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|Percentage contribution of specified sectors towards total emissions of carbon dioxide and other greenhouse gases, 1997 to 2007 by end-user|
Dr. Kumar: To ask the Secretary of State for Energy and Climate Change what recent assessment he has made of the benefits of increased expenditure on research and development in environmentally friendly technologies for (a) the UK, (b) the North East and (c) Tees Valley. 
Strategic reviews of LINK, the predecessor scheme to collaborative R and D, indicate that the scheme generated research broadly comparable in terms of quality to research funded by the Research Councils. In addition to this, the LINK review concluded that there had been substantial commercial benefits that enabled more business-relevant long term research, providing a benefit cost ratio of up to 3.8 to 1 and increased profit between £250 million and £500 million.
A more recent review of the first three calls of this portfolio (formerly under DTIs Collaborative Research Programme) also concluded that the net present value of returns from successful projects is well above the investment cost. There is evidence of a high degree of additionality, which would not be expected if the projects were likely to produce very high private returns on average. Significant scope for positive spillovers also exists. The most important factor influencing the extent of spillovers is the commercialisation of project outputs. A broad consortium was also found to enhance spillovers.
The Regional Development Agency (RDA) for the North East region, One NorthEast, has not done any direct work assessing the benefits of increased expenditure. It is the role of the RDAs to promote the economic growth of their region through the development and implementation of a regional economic strategy. Innovation as a driver of productivity is a key priority in these plans.
The North East regional economic strategy and action plan has placed significant focus on economic change through energy and environment technologies. This shared regional strategy is based on extensive stakeholder consultation and analysis. It is this knowledge of the region, its assets and industries that informs collaborations and interventions with organisations such as the Technology Strategy Board.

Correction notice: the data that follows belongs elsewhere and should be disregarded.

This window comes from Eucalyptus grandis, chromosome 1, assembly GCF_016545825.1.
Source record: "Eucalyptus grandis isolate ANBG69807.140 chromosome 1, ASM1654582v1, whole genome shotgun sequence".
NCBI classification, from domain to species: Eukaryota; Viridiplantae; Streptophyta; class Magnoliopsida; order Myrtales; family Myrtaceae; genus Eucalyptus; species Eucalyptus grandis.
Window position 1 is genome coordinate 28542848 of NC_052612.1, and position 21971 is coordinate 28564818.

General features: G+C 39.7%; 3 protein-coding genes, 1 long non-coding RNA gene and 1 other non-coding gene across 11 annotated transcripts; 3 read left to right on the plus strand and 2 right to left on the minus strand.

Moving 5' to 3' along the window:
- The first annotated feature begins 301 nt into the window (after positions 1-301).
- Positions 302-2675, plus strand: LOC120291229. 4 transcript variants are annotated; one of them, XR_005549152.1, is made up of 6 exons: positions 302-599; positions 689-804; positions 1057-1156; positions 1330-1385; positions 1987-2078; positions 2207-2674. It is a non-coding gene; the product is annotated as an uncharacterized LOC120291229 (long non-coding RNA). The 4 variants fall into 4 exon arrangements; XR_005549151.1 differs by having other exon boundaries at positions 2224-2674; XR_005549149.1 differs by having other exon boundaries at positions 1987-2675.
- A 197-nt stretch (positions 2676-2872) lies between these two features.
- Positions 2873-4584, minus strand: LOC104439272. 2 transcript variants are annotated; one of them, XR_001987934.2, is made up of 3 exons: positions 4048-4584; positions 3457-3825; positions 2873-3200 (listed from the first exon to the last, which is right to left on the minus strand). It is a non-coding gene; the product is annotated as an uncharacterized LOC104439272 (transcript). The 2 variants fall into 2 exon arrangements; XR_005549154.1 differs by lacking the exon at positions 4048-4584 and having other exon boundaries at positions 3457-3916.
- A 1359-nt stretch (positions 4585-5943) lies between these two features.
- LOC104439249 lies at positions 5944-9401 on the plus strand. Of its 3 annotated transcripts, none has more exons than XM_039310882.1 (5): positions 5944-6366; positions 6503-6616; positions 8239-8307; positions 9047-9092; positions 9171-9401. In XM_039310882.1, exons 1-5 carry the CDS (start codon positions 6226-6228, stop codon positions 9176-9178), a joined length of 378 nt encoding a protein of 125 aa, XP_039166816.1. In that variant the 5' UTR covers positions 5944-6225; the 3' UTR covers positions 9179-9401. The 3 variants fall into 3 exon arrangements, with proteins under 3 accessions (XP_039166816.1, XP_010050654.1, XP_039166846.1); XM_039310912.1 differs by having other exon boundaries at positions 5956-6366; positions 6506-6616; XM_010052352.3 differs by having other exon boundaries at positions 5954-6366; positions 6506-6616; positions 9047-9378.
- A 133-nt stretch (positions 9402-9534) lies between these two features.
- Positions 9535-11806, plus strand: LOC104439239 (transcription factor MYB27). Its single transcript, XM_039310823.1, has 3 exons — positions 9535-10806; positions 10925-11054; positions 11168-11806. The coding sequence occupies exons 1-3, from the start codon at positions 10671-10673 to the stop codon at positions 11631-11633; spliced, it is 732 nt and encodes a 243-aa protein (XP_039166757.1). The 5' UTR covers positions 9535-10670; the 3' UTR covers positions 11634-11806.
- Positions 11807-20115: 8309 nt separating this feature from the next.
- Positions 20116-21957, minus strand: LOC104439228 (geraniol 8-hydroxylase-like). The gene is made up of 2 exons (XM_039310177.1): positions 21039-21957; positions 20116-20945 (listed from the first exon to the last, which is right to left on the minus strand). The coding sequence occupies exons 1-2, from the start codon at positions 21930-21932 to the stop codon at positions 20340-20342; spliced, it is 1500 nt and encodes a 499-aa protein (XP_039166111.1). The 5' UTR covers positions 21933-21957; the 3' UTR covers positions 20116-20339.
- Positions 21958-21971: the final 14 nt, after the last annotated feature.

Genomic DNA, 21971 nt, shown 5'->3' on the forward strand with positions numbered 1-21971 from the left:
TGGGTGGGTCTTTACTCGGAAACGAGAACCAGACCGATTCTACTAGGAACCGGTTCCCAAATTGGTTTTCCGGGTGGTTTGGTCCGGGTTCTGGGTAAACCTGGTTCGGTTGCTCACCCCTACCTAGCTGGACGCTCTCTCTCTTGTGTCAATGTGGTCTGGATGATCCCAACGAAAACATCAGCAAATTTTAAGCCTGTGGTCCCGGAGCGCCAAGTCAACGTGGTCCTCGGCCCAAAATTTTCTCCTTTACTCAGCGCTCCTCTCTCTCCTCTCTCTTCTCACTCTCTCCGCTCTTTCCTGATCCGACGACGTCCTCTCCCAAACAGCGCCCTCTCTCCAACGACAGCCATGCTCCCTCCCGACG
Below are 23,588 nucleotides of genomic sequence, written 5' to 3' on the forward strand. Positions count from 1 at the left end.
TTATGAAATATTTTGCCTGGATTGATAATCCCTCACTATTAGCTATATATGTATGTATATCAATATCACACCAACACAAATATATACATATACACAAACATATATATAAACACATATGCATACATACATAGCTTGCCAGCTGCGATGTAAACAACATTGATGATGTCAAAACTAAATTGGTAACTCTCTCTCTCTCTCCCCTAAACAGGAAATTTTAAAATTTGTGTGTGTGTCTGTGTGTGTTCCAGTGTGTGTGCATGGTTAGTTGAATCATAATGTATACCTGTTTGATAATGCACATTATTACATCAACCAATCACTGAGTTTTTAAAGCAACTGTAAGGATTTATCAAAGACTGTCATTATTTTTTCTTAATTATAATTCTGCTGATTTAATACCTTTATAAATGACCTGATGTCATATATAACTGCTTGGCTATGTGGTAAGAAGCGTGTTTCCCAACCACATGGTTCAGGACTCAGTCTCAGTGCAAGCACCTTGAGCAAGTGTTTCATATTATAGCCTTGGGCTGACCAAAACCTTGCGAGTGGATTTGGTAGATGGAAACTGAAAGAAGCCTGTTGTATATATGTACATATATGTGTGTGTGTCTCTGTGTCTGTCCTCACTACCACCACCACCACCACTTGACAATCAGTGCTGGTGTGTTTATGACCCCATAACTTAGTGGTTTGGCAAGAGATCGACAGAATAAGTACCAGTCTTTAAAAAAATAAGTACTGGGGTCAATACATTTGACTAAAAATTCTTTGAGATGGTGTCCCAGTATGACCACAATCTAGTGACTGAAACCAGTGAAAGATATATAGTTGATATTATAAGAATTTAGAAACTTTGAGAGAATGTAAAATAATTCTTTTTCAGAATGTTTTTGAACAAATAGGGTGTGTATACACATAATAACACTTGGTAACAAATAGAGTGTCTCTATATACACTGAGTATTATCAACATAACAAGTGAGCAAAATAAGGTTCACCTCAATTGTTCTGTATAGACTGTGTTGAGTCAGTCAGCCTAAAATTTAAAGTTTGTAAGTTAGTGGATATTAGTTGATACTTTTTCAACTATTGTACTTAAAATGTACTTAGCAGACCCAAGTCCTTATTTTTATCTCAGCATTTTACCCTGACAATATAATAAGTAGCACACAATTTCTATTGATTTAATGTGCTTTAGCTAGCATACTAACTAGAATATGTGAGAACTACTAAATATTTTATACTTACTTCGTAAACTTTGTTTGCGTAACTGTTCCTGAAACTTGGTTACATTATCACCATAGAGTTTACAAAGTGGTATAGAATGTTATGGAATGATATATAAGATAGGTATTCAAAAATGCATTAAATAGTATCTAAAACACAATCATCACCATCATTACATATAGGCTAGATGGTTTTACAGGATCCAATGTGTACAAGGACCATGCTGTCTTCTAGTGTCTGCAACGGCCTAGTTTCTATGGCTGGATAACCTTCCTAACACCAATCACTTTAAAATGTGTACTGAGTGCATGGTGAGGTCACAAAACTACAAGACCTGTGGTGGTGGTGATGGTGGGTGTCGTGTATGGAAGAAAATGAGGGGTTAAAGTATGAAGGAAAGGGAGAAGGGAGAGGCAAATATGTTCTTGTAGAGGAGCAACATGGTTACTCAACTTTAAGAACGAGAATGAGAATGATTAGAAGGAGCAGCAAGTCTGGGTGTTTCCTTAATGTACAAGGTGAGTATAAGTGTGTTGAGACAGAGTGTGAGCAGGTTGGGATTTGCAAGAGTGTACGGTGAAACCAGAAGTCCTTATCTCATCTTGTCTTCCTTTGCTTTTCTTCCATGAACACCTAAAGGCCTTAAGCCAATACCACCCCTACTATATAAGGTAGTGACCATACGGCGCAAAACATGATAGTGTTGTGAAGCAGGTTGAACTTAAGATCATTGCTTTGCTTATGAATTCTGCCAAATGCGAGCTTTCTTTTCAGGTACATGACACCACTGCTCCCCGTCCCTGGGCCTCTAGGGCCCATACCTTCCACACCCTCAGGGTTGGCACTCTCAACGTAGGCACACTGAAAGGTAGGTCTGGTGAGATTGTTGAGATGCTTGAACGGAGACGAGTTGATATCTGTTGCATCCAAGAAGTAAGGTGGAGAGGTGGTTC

Bob Spink: To ask the Secretary of State for Children, Schools and Families (1) how much funding the Government have allocated to reducing class sizes in (a) Essex and (b) Castle Point in each year since 1997; 
Mr. Coaker: Local authorities are responsible for the distribution of funding (including funding provided through the dedicated schools grant (DSG)) to schools in their area. Each local authority in consultation with their Schools Forum can choose to include a factor in their funding formula to direct resources to schools with infant classes to enable them to meet the class size duty. The Department does not collect information on how much funding was allocated to recruiting teachers for Essex and Castle Point schools. In 2008-09 the final DSG amount for Essex local authority was £755 million. The 2009-10 final DSG amount for Essex is yet to be published.
Mr. Laws: To ask the Secretary of State for Children, Schools and Families in how many and what proportion of secondary schools (a) at least 30 per cent. and (b) at least 50 per cent. of pupils achieved five GCSEs at grade A* to B in each year for which figures are available; and if he will make a statement. 
Tim Loughton: To ask the Secretary of State for Children, Schools and Families how many and what proportion of pupils who sat a GCSE in history at mainstream maintained schools gained a grade of A* to C in that subject in each year since 1997. 
|Number and proportion of pupils who sat GCSE history at mainstream maintained schools and who gained an A* to C grade in that subject in each year since 1997|
The 1997-04 data are based on 15-year-old pupils at the start of the academic year. The 2005-08 data are based on pupils at the end of KS4.
Achievement and Attainment Tables
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